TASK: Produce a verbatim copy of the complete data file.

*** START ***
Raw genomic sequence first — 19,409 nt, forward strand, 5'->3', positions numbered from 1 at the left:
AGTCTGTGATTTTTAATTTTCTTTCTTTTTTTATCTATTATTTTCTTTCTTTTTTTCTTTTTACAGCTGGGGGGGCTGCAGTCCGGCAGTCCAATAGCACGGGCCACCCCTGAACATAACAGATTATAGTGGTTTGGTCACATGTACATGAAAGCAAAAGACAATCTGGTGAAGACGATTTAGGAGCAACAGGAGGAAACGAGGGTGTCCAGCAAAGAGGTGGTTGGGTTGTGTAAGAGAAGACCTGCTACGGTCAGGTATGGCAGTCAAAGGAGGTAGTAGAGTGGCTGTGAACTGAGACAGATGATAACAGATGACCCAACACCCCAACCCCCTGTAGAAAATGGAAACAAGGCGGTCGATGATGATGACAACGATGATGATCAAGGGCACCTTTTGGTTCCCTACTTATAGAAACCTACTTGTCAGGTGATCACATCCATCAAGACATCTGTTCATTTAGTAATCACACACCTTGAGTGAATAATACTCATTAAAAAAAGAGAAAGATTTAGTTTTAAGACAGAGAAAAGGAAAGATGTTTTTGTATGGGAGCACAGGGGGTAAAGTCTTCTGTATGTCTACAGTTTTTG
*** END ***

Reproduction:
Raw genomic sequence first — 19,409 nt, forward strand, 5'->3', positions numbered from 1 at the left:
AGTCTGTGATTTTTAATTTTCTTTCTTTTTTTATCTATTATTTTCTTTCTTTTTTTCTTTTTACAGCTGGGGGGGCTGCAGTCCGGCAGTCCAATAGCACGGGCCACCCCTGAACATAACAGATTATAGTGGTTTGGTCACATGTACATGAAAGCAAAAGACAATCTGGTGAAGACGATTTAGGAGCAACAGGAGGAAACGAGGGTGTCCAGCAAAGAGGTGGTTGGGTTGTGTAAGAGAAGACCTGCTACGGTCAGGTATGGCAGTCAAAGGAGGTAGTAGAGTGGCTGTGAACTGAGACAGATGATAACAGATGACCCAACACCCCAACCCCCTGTAGAAAATGGAAACAAGGCGGTCGATGATGATGACAACGATGATGATCAAGGGCACCTTTTGGTTCCCTACTTATAGAAACCTACTTGTCAGGTGATCACATCCATCAAGACATCTGTTCATTTAGTAATCACACACCTTGAGTGAATAATACTCATTAAAAAAAGAGAAAGATTTAGTTTTAAGACAGAGAAAAGGAAAGATGTTTTTGTATGGGAGCACAGGGGGTAAAGTCTTCTGTATGTCTACAGTTTTTG